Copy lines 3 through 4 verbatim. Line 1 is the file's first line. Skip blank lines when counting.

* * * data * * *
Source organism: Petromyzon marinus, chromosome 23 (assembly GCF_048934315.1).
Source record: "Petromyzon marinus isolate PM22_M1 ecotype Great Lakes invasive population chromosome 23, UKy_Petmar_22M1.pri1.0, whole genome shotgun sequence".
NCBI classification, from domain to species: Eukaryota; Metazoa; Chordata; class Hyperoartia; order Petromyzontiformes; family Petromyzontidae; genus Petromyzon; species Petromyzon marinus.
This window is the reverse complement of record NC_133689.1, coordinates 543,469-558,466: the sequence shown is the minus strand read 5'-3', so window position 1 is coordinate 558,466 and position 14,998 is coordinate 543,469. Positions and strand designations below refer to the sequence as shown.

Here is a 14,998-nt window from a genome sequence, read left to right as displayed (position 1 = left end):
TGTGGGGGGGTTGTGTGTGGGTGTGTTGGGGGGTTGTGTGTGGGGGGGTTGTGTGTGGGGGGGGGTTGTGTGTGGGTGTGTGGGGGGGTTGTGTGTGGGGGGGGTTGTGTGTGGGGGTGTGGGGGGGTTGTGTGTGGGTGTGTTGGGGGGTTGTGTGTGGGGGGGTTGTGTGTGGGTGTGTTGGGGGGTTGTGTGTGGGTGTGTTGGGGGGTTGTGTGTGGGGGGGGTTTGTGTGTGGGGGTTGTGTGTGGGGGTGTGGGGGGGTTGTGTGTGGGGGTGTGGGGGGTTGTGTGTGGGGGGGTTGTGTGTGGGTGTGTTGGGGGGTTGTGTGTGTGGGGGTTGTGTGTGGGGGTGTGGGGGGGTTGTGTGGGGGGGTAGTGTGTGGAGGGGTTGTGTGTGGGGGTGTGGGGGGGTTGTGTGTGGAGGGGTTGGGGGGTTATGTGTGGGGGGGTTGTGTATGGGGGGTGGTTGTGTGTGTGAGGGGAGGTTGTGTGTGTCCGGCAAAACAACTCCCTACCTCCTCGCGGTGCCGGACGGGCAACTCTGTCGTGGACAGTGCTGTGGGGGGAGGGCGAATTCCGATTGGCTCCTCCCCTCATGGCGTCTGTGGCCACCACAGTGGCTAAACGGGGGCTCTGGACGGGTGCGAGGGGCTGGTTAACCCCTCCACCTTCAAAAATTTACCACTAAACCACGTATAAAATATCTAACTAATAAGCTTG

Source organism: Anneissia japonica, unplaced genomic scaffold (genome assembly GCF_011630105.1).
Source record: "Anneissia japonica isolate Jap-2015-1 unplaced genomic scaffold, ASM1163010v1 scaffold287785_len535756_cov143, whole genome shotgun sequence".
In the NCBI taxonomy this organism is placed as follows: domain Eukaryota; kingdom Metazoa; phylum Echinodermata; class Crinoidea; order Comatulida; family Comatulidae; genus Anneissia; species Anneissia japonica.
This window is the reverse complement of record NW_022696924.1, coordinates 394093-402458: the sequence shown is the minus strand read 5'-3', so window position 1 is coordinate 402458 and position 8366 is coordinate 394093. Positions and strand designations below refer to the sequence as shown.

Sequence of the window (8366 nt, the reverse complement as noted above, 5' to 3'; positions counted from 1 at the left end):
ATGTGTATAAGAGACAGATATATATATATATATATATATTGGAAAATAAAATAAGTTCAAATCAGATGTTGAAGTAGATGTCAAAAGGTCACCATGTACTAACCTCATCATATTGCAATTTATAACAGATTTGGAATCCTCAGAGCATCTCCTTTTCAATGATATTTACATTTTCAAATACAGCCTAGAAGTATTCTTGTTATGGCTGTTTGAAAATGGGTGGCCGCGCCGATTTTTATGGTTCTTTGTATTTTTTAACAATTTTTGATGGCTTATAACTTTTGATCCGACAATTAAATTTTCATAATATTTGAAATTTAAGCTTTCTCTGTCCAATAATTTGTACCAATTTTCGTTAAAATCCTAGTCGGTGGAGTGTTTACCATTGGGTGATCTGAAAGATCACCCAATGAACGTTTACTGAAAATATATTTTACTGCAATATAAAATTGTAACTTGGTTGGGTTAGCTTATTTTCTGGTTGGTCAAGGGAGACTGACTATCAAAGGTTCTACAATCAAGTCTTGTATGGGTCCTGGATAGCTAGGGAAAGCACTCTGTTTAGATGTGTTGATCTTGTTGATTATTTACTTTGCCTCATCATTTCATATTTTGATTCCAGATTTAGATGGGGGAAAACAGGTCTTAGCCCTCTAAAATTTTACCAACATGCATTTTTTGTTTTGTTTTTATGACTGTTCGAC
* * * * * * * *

NCBI classification, from domain to species: Eukaryota; Metazoa; Chordata; class Hyperoartia; order Petromyzontiformes; family Petromyzontidae; genus Petromyzon; species Petromyzon marinus.
This window is the reverse complement of record NC_133689.1, coordinates 543,469-558,466: the sequence shown is the minus strand read 5'-3', so window position 1 is coordinate 558,466 and position 14,998 is coordinate 543,469. Positions and strand designations below refer to the sequence as shown.